Once an active small harbour, Thornham Harbour, North Norfolk, has become a mooring at the end of a muddy creek. From the harbour to the sea is a 20 minute walk across salt marshes at low tide, although with spring tides, there is extensive flooding. In addition to its legitimate trading purposes, in the eighteenth century the harbour became notorious for its smuggling activities – wool, tea, tobacco, alcohol etc.
(See also https://lagill6.wordpress.com/2017/10/23/left-high-and-dry/ )
February has the reputation for being a particularly wet month – hence the expression ‘February fill dyke’, implying that the dykes will be filled either by heavy rain or melting snow. But this winter we have received unprecedented levels of rainfall, producing extensive flooding across much of the country and bringing disruption and misery to many thousands.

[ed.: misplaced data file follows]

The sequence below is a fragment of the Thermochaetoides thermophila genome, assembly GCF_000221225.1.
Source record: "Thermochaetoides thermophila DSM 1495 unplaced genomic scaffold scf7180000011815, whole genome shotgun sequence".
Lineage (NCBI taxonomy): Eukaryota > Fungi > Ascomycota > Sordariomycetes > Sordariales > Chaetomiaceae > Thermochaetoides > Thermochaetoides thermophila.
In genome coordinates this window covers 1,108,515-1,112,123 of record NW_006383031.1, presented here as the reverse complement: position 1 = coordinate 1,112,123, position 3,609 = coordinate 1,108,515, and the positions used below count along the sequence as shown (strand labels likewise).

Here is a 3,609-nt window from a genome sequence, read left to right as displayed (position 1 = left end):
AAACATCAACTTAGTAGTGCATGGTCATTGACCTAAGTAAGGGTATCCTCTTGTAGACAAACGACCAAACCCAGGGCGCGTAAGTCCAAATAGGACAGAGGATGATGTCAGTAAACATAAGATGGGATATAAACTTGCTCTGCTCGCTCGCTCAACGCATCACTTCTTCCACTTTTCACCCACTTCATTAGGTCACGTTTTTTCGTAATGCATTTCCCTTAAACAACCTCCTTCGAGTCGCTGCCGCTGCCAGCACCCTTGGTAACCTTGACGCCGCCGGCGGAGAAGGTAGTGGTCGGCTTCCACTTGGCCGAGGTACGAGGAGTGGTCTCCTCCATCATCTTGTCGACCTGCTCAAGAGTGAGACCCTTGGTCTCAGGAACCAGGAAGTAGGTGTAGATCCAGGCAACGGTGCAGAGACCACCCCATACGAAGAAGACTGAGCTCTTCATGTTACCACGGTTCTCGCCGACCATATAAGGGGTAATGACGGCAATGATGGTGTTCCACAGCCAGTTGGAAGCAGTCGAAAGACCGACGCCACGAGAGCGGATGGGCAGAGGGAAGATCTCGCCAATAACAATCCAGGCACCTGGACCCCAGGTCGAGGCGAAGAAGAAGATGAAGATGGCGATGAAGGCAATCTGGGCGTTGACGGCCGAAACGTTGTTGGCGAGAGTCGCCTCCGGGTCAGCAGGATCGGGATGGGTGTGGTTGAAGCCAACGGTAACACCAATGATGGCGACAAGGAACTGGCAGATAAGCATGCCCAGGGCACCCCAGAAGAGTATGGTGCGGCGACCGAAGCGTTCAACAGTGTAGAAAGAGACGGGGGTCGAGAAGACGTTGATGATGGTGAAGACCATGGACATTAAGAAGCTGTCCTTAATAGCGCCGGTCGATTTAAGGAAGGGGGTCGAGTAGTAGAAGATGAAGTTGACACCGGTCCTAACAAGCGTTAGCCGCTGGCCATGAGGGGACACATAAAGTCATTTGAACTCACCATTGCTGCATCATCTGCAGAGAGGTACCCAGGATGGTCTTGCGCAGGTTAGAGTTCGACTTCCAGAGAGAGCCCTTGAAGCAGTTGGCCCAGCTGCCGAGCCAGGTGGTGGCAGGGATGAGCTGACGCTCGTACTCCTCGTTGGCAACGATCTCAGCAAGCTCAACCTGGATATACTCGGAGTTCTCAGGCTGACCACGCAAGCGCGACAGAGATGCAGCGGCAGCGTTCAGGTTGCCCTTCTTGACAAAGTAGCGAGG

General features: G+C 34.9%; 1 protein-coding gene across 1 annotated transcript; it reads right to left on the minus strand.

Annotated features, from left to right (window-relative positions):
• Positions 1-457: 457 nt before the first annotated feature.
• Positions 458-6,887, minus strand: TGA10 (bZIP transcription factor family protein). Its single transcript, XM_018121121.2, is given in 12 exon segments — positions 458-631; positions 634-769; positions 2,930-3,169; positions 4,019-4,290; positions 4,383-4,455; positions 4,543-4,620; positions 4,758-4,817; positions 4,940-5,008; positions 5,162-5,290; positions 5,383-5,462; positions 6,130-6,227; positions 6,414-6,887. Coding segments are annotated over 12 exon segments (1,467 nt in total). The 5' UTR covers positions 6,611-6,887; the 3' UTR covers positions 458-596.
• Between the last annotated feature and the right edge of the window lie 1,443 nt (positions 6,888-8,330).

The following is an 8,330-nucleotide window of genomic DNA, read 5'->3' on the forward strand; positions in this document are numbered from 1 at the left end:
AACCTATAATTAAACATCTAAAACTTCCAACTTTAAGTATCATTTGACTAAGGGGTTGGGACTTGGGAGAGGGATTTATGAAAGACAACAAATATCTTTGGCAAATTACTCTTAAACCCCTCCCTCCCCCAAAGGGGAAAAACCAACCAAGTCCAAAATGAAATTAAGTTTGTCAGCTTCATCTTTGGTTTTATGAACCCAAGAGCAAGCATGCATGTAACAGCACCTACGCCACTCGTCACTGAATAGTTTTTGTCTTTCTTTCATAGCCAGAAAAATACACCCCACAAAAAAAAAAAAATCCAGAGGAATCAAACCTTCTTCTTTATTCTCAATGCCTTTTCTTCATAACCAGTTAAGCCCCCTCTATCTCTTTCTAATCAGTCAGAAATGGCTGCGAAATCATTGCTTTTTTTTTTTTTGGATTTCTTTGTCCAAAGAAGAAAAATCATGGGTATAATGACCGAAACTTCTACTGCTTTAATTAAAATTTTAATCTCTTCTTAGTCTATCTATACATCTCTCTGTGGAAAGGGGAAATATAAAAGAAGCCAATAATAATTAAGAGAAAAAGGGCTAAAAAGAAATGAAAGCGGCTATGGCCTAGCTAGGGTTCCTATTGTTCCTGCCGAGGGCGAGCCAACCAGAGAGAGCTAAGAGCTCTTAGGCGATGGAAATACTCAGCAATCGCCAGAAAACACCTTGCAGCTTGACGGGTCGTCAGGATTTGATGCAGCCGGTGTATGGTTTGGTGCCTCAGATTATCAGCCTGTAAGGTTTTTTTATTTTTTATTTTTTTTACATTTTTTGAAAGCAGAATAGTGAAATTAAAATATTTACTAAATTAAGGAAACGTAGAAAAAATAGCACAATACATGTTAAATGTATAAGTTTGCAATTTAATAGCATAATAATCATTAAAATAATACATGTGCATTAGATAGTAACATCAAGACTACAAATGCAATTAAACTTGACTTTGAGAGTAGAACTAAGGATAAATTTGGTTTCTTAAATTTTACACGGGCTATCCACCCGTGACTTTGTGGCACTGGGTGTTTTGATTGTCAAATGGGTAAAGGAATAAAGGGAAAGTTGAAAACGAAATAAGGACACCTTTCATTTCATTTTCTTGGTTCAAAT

Initially the ‘human’ reaction was to identify someone to blame – the local council/the Environment Agency/ the Government/ the Meteorological Office etc – but such knee jerk behaviour is unhelpful. We have limited experience of such severe weather conditions in this country and it is self-evident we have been caught ill-prepared. Nothing can change what has happened but it would be unforgivable if we failed to analyse our shortcomings and undertake appropriate action to avoid a recurrence.